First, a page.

Connect with us


Thai cabinet approves 350 billion baht Aid for COVID-hit Businesses

Thailand unveiled new measures to help small and medium COVID-hit businesses in the tourism industry hit by a liquidity crunch.



The Thai cabinet has approved assistance worth 350 billion baht($11 Billion) to help businesses affected by COVID-19 with soft loans and asset warehousing.

Finance Minister Arkhom Termpittayapaisith said soft loans would amount to 250 billion baht and help the businesses that had good foundations but were hit by COVID-19.

The loans would enable affected operators to maintain their business and employment, as a delay in full reopening to foreign visitors may push economic recovery to 2022.

The government will extend credit for the so-called “asset warehousing program” allowing COVID-hit businesses such as hotel operators from having to liquidate distressed assets.

A lifeline to COVID-hit Businesses

The rest 100-billion-baht assistance will happen in the form of asset warehousing. Under this measure, indebted operators can transfer collateral to repay debts and reserve their right to buy the assets back later.

Both measures will be implemented for two years and the cabinet can extend them for another year if necessary and there is enough money to do so, the finance minister said. (TNA)

“We’re coming toward the final stretch of Covid-19. These measures could create opportunities to as many as 60,000 businesses and support 800,000 jobs,” Deputy Prime Minister Supattanapong Punmeechaow said.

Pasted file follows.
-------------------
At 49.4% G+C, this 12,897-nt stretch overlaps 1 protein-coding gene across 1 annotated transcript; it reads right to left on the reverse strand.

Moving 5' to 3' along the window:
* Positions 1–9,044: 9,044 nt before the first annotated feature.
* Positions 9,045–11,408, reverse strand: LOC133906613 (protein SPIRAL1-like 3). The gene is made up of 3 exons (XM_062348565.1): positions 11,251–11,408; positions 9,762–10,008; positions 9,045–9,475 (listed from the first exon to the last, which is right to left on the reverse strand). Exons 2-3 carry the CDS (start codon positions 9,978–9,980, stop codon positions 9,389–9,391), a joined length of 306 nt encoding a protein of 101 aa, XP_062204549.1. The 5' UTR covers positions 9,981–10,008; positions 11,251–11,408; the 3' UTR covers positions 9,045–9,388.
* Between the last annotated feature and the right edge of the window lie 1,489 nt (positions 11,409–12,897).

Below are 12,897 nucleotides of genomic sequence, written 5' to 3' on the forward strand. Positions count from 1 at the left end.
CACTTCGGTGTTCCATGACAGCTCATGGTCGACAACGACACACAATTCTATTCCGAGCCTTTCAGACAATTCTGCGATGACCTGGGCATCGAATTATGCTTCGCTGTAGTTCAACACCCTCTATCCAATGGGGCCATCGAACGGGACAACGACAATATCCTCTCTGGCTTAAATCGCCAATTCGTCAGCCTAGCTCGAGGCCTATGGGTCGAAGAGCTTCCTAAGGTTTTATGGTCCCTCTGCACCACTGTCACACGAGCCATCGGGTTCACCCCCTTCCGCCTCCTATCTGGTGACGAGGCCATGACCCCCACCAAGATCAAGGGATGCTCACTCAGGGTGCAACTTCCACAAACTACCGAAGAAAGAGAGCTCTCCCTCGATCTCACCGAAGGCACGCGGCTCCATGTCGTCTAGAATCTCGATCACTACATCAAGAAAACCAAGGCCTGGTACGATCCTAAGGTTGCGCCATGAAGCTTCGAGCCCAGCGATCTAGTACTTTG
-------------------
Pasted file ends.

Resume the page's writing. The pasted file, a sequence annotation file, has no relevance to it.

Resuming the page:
This week’s Cabinet resolution also approved the 3rd phase of the “We Travel Together” campaign, adding 2 million more people to the existing eligible pool.

Click to comment

Leave a Reply


Fitch Affirms Thailand’s rating at ‘BBB+’ with a Stable Outlook

Fitch forecasts Thailand’s tourism-dependent economy will recover only modestly, by 1.8% in 2021 after a sharp 6.1% contraction in 2020.



Don Mueang Bangkok domestic airport
Empty seats tagged with social distancing await passengers in Don Mueang Bangkok domestic airport

Fitch Ratings has affirmed Thailand’s Long-Term Foreign-Currency Issuer Default Rating (IDR) at ‘BBB+’ with a Stable Outlook.

Continue Reading


China’s new three-child policy highlights risks of aging across emerging Asia

Thailand’s (Baa1 stable) total dependency ratio is set to jump nine percentage points to 51% by 2030 – a faster increase than China’s – which will pressure public and private savings through higher taxes and social spending, reducing innovation and productivity gains.



Street vendor in Bangkok

Population aging in China (A1 stable) and other emerging markets in Asia will hurt economic growth, competitiveness and fiscal revenue, unless productivity gains accelerate, according to a new report by Moody’s Investors Service.

Continue Reading

Most Viewed

Subscribe via Email

Enter your email address to subscribe and receive notifications of new posts by email.

Join 14,106 other subscribers